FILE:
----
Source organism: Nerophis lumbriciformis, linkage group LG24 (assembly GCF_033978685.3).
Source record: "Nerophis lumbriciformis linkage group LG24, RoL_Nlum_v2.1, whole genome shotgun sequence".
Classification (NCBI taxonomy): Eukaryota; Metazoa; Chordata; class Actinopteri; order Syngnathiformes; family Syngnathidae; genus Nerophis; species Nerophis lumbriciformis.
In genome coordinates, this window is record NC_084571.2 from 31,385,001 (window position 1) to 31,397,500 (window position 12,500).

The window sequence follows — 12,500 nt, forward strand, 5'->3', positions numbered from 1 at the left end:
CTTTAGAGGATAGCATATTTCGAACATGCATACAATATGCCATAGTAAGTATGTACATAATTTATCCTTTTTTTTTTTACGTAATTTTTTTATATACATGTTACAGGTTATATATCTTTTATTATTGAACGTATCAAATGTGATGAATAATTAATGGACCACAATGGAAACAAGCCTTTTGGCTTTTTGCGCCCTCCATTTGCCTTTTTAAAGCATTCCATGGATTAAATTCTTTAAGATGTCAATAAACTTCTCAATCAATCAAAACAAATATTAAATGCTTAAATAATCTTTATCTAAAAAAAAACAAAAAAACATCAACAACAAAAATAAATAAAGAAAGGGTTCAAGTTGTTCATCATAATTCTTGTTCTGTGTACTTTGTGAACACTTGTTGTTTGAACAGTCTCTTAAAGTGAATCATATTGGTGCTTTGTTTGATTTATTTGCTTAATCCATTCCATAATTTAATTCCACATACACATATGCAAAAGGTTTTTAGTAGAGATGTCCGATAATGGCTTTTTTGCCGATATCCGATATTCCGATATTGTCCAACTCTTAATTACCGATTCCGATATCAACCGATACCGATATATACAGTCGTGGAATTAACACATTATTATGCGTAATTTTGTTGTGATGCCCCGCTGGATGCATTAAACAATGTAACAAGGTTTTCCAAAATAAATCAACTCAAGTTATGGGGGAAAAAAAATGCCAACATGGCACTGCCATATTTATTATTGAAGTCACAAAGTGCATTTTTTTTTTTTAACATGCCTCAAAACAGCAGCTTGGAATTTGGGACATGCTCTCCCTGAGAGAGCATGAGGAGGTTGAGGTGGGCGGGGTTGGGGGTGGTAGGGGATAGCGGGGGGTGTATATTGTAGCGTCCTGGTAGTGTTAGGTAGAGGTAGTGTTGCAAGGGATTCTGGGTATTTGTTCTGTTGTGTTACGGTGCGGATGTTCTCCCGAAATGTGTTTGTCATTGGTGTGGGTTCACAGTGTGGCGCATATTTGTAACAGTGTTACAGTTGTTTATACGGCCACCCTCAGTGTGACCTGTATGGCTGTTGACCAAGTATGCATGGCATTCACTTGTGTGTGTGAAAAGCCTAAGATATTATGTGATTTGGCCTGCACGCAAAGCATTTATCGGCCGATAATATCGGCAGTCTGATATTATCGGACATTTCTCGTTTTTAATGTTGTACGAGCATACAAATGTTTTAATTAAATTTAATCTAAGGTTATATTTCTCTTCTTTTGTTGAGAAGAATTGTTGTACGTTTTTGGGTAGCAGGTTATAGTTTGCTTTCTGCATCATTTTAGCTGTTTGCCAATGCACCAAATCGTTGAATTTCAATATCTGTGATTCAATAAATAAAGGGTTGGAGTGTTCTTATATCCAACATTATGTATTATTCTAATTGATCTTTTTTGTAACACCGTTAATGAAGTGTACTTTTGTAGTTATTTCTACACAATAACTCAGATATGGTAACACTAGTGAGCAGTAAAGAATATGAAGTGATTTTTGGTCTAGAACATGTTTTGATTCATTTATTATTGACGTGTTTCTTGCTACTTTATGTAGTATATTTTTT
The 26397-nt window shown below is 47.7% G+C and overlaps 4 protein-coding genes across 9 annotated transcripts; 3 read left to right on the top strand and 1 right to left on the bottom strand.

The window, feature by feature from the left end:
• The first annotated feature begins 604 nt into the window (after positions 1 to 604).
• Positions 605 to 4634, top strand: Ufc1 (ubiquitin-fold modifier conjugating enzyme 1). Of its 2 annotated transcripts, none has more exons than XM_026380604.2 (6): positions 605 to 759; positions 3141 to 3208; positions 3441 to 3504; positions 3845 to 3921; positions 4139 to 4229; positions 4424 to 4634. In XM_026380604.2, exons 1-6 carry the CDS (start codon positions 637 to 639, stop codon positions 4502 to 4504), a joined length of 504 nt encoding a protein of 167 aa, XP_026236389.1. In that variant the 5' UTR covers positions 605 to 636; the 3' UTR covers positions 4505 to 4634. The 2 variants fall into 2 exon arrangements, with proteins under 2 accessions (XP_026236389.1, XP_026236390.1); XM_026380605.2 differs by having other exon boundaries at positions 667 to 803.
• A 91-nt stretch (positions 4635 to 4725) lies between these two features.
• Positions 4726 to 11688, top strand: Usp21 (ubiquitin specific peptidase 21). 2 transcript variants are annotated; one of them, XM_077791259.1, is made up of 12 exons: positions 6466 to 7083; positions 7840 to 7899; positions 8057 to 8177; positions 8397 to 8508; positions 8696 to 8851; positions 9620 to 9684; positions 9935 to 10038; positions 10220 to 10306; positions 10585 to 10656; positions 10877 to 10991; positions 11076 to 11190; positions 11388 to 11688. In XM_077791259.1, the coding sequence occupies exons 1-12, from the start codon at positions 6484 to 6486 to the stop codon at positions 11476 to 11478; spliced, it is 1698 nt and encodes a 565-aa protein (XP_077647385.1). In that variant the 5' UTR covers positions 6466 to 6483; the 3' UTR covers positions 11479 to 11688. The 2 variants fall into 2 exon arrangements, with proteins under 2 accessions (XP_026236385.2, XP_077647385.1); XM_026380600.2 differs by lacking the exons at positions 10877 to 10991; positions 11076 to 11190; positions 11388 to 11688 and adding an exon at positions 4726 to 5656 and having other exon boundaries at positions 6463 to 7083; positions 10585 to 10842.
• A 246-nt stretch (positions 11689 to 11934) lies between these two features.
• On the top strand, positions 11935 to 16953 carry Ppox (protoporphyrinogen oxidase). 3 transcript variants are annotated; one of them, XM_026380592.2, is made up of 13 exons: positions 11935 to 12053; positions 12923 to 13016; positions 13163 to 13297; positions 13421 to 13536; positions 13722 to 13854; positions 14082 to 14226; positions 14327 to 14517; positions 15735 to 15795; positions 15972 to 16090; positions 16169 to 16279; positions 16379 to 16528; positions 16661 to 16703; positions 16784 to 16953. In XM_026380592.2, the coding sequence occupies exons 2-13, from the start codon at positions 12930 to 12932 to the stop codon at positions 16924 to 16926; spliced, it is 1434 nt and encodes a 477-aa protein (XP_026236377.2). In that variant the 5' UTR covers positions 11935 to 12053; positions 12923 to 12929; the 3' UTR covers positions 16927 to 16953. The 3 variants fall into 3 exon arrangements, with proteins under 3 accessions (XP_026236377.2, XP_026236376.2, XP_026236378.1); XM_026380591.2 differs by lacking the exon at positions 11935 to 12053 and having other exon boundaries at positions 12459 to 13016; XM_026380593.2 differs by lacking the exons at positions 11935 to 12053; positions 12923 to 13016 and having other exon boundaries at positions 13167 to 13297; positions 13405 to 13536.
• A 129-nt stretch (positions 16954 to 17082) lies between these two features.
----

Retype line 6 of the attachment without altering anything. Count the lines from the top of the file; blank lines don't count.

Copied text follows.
CTTTAGAGGATAGCATATTTCGAACATGCATACAATATGCCATAGTAAGTATGTACATAATTTATCCTTTTTTTTTTTACGTAATTTTTTTATATACATGTTACAGGTTATATATCTTTTATTATTGAACGTATCAAATGTGATGAATAATTAATGGACCACAATGGAAACAAGCCTTTTGGCTTTTTGCGCCCTCCATTTGCCTTTTTAAAGCATTCCATGGATTAAATTCTTTAAGATGTCAATAAACTTCTCAATCAATCAAAACAAATATTAAATGCTTAAATAATCTTTATCTAAAAAAAAACAAAAAAACATCAACAACAAAAATAAATAAAGAAAGGGTTCAAGTTGTTCATCATAATTCTTGTTCTGTGTACTTTGTGAACACTTGTTGTTTGAACAGTCTCTTAAAGTGAATCATATTGGTGCTTTGTTTGATTTATTTGCTTAATCCATTCCATAATTTAATTCCACATACACATATGCAAAAGGTTTTTAGTAGAGATGTCCGATAATGGCTTTTTTGCCGATATCCGATATTCCGATATTGTCCAACTCTTAATTACCGATTCCGATATCAACCGATACCGATATATACAGTCGTGGAATTAACACATTATTATGCGTAATTTTGTTGTGATGCCCCGCTGGATGCATTAAACAATGTAACAAGGTTTTCCAAAATAAATCAACTCAAGTTATGGGGGAAAAAAAATGCCAACATGGCACTGCCATATTTATTATTGAAGTCACAAAGTGCATTTTTTTTTTTTAACATGCCTCAAAACAGCAGCTTGGAATTTGGGACATGCTCTCCCTGAGAGAGCATGAGGAGGTTGAGGTGGGCGGGGTTGGGGGTGGTAGGGGATAGCGGGGGGTGTATATTGTAGCGTCCTGGTAGTGTTAGGTAGAGGTAGTGTTGCAAGGGATTCTGGGTATTTGTTCTGTTGTGTTACGGTGCGGATGTTCTCCCGAAATGTGTTTGTCATTGGTGTGGGTTCACAGTGTGGCGCATATTTGTAACAGTGTTACAGTTGTTTATACGGCCACCCTCAGTGTGACCTGTATGGCTGTTGACCAAGTATGCATGGCATTCACTTGTGTGTGTGAAAAGCCTAAGATATTATGTGATTTGGCCTGCACGCAAAGCATTTATCGGCCGATAATATCGGCAGTCTGATATTATCGGACATTTCTCGTTTTTAATGTTGTACGAGCATACAAATGTTTTAATTAAATTTAATCTAAGGTTATATTTCTCTTCTTTTGTTGAGAAGAATTGTTGTACGTTTTTGGGTAGCAGGTTATAGTTTGCTTTCTGCATCATTTTAGCTGTTTGCCAATGCACCAAATCGTTGAATTTCAATATCTGTGATTCAATAAATAAAGGGTTGGAGTGTTCTTATATCCAACATTATGTATTATTCTAATTGATCTTTTTTGTAACACCGTTAATGAAGTGTACTTTTGTAGTTATTTCTACACAATAACTCAGATATGGTAACACTAGTGAGCAGTAAAGAATATGAAGTGATTTTTGGTCTAGAACATGTTTTGATTCATTTATTATTGACGTGTTTCTTGCTACTTTATGTAGTATATTTTTT